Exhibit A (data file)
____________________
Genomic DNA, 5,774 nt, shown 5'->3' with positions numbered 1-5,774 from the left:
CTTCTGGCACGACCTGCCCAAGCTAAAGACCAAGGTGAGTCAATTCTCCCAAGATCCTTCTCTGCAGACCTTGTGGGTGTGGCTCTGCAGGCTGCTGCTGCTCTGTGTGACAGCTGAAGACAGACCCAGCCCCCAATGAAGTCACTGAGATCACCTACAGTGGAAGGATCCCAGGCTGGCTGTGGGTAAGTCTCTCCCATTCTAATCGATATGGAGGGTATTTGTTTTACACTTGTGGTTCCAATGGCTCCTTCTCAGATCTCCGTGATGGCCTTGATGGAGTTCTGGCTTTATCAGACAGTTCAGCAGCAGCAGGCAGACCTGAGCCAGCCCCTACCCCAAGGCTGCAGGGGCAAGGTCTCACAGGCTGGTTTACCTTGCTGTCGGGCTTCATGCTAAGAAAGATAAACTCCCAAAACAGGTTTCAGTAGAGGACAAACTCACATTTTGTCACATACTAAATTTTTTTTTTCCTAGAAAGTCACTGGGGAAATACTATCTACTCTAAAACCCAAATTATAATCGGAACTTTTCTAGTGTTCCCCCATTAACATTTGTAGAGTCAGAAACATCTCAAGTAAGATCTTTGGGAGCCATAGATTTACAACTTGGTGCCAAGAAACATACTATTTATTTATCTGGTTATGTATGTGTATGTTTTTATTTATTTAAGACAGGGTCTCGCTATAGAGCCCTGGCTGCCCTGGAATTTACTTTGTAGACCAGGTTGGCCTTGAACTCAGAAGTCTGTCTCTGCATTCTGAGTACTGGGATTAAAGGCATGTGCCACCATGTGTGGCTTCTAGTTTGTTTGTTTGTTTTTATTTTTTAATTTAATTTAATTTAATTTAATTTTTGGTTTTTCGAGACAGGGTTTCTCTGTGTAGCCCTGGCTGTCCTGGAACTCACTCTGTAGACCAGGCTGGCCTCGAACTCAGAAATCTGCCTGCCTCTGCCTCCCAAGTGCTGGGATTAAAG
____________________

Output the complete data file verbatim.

Genomic DNA, 5,774 nt, shown 5'->3' with positions numbered 1-5,774 from the left:
CTTCTGGCACGACCTGCCCAAGCTAAAGACCAAGGTGAGTCAATTCTCCCAAGATCCTTCTCTGCAGACCTTGTGGGTGTGGCTCTGCAGGCTGCTGCTGCTCTGTGTGACAGCTGAAGACAGACCCAGCCCCCAATGAAGTCACTGAGATCACCTACAGTGGAAGGATCCCAGGCTGGCTGTGGGTAAGTCTCTCCCATTCTAATCGATATGGAGGGTATTTGTTTTACACTTGTGGTTCCAATGGCTCCTTCTCAGATCTCCGTGATGGCCTTGATGGAGTTCTGGCTTTATCAGACAGTTCAGCAGCAGCAGGCAGACCTGAGCCAGCCCCTACCCCAAGGCTGCAGGGGCAAGGTCTCACAGGCTGGTTTACCTTGCTGTCGGGCTTCATGCTAAGAAAGATAAACTCCCAAAACAGGTTTCAGTAGAGGACAAACTCACATTTTGTCACATACTAAATTTTTTTTTTCCTAGAAAGTCACTGGGGAAATACTATCTACTCTAAAACCCAAATTATAATCGGAACTTTTCTAGTGTTCCCCCATTAACATTTGTAGAGTCAGAAACATCTCAAGTAAGATCTTTGGGAGCCATAGATTTACAACTTGGTGCCAAGAAACATACTATTTATTTATCTGGTTATGTATGTGTATGTTTTTATTTATTTAAGACAGGGTCTCGCTATAGAGCCCTGGCTGCCCTGGAATTTACTTTGTAGACCAGGTTGGCCTTGAACTCAGAAGTCTGTCTCTGCATTCTGAGTACTGGGATTAAAGGCATGTGCCACCATGTGTGGCTTCTAGTTTGTTTGTTTGTTTTTATTTTTTAATTTAATTTAATTTAATTTAATTTTTGGTTTTTCGAGACAGGGTTTCTCTGTGTAGCCCTGGCTGTCCTGGAACTCACTCTGTAGACCAGGCTGGCCTCGAACTCAGAAATCTGCCTGCCTCTGCCTCCCAAGTGCTGGGATTAAAG